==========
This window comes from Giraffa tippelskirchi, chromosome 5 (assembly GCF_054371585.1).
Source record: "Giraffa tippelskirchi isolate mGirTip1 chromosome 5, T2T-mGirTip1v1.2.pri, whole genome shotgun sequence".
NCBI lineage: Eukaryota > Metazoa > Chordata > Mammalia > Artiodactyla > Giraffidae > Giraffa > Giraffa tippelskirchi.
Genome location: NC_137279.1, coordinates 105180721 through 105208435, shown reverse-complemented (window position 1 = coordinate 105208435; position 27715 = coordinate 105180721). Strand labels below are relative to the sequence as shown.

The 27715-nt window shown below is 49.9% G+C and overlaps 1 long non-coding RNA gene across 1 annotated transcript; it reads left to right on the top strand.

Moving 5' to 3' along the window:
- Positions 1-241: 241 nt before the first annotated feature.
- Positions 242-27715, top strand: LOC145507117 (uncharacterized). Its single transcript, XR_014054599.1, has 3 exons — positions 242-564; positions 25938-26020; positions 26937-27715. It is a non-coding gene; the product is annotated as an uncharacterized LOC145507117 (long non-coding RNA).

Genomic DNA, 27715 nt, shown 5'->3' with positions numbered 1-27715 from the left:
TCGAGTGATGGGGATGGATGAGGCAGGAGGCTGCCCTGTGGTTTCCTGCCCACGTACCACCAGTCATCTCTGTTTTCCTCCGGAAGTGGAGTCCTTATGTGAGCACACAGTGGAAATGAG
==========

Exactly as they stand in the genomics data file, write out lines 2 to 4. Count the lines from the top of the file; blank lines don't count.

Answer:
Source record: "Giraffa tippelskirchi isolate mGirTip1 chromosome 5, T2T-mGirTip1v1.2.pri, whole genome shotgun sequence".
NCBI lineage: Eukaryota > Metazoa > Chordata > Mammalia > Artiodactyla > Giraffidae > Giraffa > Giraffa tippelskirchi.
Genome location: NC_137279.1, coordinates 105180721 through 105208435, shown reverse-complemented (window position 1 = coordinate 105208435; position 27715 = coordinate 105180721). Strand labels below are relative to the sequence as shown.